This is Faith in Play #62: Theocracy, for January 2023.
Whether our imagined worlds are vast universes or small villages, there is always someone, person, people, or other, who is in charge. We call that government. In most of our medieval-themed worlds, and many of our futuristic ones, we envision a monarchial feudalism. In the modern world, we tend to believe in democracy, and some see it as the form of the future. Yet that doesn’t make it the best form for our games.
Winston Churchill once said that democracy was “the worst form of government, except for all the other forms.” Plato placed it third from the bottom, above rulership by those most honored and rulership by the wealthy. Yet the best form is elusive.
Unless it is theocracy, the direct leadership of the people by God.
That has been the government of choice in more times and places than perhaps you might have realized. The question is, how is it implemented? That is, how do we, the people, know what God, our leader, is telling us to do? And in most instances, it requires the mediation of a person or people, some human who can tell the people what God wants. Therein lies the rub, the problem.
One solution is that the priests serve as intermediaries, that they are in contact with God and so convey His will to the people. Such priesthoods are generally organized and frequently hierarchical, such that there is one head priest who is the ultimate authority. This creates what is effectively a monarchy run through the religious systems. This is the system in Iran today. Of course, dissension among the religious leaders themselves can lead to a change in government, as disagreement over what God is directing might cause the overthrow of whoever has the final word.
A simpler solution decides that some individual is actually the personification of God. Most of us will think of Pharaoh, who was said to be the descendant of Ra, and of the Caesars, who claimed to be gods; but in relatively modern times the Emperor of Japan was still called Son of the Goddess by that country’s citizenry. This locks our leadership into relatively more stabilty, because the leader can only really be replaced by a member of his family, unless the religion itself is overthrown.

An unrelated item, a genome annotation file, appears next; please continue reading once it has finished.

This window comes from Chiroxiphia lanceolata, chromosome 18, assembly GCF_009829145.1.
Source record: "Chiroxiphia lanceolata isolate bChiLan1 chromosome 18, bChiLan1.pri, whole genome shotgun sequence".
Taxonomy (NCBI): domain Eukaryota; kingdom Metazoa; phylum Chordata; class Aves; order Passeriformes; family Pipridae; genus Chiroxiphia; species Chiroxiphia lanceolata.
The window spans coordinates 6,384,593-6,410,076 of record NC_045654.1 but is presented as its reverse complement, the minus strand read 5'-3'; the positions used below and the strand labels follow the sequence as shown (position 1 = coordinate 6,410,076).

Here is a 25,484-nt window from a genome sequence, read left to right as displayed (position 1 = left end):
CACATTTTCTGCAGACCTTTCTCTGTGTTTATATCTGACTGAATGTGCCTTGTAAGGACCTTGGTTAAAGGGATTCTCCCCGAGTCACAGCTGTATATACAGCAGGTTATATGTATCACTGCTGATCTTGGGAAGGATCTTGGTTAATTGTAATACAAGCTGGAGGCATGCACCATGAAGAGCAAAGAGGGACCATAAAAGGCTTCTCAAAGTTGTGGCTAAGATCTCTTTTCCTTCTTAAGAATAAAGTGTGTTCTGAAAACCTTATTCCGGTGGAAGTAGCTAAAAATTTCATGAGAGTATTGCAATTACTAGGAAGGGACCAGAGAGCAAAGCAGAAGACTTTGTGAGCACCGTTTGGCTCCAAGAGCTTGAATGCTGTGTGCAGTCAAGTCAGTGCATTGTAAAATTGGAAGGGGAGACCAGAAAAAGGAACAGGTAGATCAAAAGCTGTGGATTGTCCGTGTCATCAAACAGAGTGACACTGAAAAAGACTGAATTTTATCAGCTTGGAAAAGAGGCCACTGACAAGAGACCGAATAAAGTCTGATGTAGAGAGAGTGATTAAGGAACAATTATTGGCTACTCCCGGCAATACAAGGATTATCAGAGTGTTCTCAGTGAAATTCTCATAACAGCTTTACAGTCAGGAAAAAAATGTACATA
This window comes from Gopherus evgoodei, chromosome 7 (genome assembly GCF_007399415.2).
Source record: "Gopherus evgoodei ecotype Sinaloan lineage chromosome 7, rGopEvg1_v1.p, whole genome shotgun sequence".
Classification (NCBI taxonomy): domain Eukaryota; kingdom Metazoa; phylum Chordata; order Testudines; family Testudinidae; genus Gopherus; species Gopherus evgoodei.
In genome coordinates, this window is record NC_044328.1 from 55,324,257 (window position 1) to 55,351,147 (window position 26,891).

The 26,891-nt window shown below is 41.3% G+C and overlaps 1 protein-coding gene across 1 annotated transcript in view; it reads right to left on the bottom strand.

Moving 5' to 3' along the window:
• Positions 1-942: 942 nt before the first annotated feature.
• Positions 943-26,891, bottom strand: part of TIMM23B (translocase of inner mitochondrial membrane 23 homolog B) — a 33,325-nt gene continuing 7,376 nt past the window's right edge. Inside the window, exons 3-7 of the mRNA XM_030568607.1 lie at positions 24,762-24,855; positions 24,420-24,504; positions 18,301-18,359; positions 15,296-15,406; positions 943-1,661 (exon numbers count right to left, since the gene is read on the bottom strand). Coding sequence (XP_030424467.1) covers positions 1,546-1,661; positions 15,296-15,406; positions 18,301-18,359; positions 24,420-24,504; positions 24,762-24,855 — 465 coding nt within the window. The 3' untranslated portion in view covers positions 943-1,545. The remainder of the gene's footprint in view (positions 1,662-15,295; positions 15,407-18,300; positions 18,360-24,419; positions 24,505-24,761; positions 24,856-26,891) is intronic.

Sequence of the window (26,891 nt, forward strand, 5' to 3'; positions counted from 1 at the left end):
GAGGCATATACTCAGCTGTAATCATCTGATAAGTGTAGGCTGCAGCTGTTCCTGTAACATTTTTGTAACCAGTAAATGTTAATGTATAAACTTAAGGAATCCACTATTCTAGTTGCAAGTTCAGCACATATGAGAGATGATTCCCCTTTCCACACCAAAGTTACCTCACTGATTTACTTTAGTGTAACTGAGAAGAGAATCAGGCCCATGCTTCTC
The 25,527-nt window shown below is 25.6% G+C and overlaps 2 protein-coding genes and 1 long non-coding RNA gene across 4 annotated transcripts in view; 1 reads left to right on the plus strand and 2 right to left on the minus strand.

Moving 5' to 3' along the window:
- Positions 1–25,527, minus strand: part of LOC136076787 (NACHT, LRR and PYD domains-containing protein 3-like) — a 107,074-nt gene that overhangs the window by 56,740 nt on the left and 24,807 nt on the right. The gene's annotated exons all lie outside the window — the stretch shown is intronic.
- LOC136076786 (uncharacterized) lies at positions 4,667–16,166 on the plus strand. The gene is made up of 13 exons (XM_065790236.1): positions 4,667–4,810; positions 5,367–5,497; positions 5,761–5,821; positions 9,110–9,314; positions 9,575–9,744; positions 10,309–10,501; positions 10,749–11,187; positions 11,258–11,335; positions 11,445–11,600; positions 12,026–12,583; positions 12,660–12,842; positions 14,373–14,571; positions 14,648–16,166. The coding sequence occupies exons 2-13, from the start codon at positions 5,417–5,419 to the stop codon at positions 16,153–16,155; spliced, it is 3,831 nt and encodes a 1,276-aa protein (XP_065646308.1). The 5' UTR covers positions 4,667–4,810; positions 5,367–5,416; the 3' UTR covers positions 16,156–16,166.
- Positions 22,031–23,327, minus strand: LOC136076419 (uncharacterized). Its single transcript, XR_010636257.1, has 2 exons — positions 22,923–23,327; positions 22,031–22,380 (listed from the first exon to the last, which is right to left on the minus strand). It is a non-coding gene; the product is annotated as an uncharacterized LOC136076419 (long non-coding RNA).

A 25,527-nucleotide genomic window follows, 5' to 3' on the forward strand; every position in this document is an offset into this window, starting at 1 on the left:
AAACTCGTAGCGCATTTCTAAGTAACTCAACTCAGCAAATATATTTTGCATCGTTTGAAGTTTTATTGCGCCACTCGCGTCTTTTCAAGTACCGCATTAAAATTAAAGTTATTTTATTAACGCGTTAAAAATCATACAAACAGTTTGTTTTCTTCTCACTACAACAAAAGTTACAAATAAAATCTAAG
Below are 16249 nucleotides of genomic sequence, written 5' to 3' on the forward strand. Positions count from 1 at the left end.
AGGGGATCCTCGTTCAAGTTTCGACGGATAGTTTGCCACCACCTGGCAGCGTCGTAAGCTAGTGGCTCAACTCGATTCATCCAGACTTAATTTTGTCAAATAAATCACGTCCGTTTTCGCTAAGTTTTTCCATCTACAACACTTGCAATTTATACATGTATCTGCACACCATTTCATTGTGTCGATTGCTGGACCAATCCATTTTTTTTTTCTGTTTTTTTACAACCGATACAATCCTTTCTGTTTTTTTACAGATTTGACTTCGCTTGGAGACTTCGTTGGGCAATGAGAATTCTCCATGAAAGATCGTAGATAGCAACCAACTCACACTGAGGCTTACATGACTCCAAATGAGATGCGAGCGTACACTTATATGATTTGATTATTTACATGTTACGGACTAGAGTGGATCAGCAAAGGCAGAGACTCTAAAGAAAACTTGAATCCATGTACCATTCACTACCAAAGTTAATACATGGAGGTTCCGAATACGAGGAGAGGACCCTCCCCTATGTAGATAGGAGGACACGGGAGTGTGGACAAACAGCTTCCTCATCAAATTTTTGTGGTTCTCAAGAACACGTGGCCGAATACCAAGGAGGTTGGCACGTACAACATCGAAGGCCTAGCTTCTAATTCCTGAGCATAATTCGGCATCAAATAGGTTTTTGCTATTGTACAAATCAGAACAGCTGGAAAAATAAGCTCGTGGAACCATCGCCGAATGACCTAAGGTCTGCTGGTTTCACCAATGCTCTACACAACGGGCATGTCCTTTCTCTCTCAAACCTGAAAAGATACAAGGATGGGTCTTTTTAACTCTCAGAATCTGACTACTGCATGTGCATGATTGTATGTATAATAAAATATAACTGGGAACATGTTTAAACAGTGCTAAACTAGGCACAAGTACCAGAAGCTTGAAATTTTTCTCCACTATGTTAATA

An effort can be made to remove the human element by relying on oracles to speak for God. However, there is still the question of who is permitted to speak to the oracle and who can hear what it answers. If a human has to deliver what the oracle says, the human element remains.
Ancient Israel was a theocracy, a fact recognized by Josephus: God Himself ruled the nation, and otherwise people were expected to follow the law as delivered by Moses. Still, God relied on prophets, people who spoke on His behalf, originally Moses and Joshua followed by those called judges, who settled disputes and led the people in times of crisis. The answer to how you identified these leaders was that if they predicted anything it was always right. Not all of them ever predicted anything, though, so sometimes it was a matter of following the guy who said God had spoken to him, and hope he was telling the truth. Sometimes they weren’t. After all, claiming that you heard from God was an easy way to make yourself seem important, and it wasn’t always easy to disprove.
Within Christian churches we probably have most of these forms represented–groups that elevate one individual as God’s ultimate spokesperson, groups that think their clergy or elders or some other group has the best divine connection, groups that believe the local pastor speaks for God–but we have one more. We say that individual believers are individually connected to God, and can receive His guidance directly from Him. That makes us the ultimate theocracy, God ruling all of us by directing each of us. The difficulty again, though, is that not one of us can know what God is telling someone else. As with the prophets, you cannot know whether God has actually spoken to me or not; all you can know is whether what He has told me seems consistent with what He has told you–and then, how can anyone else know which one of us has actually heard from God? Sometimes it is difficult enough for us to know this about ourselves.
In our fantasy worlds this becomes the more complicated, because there actually might be several different gods, spirit beings of immense power who seek the worship and service of mortals, and they might have competing agendas and be directing their subjects in conflicting directions. Even if they all belong to the same pantheon, that’s no proof that they will be working in harmony toward the same objectives. Theocracy does not eliminate conflict. As Christian Gamers Guild writer Michael Garcia noted in an article a couple years ago, not even a monotheistic theocracy necessarily eliminates conflict.
So theocracy is a viable form of government in your fictional worlds, and there are several ways to implement it. Both the concept itself and the ways in which you apply it can be fodder for considering the reality behind it.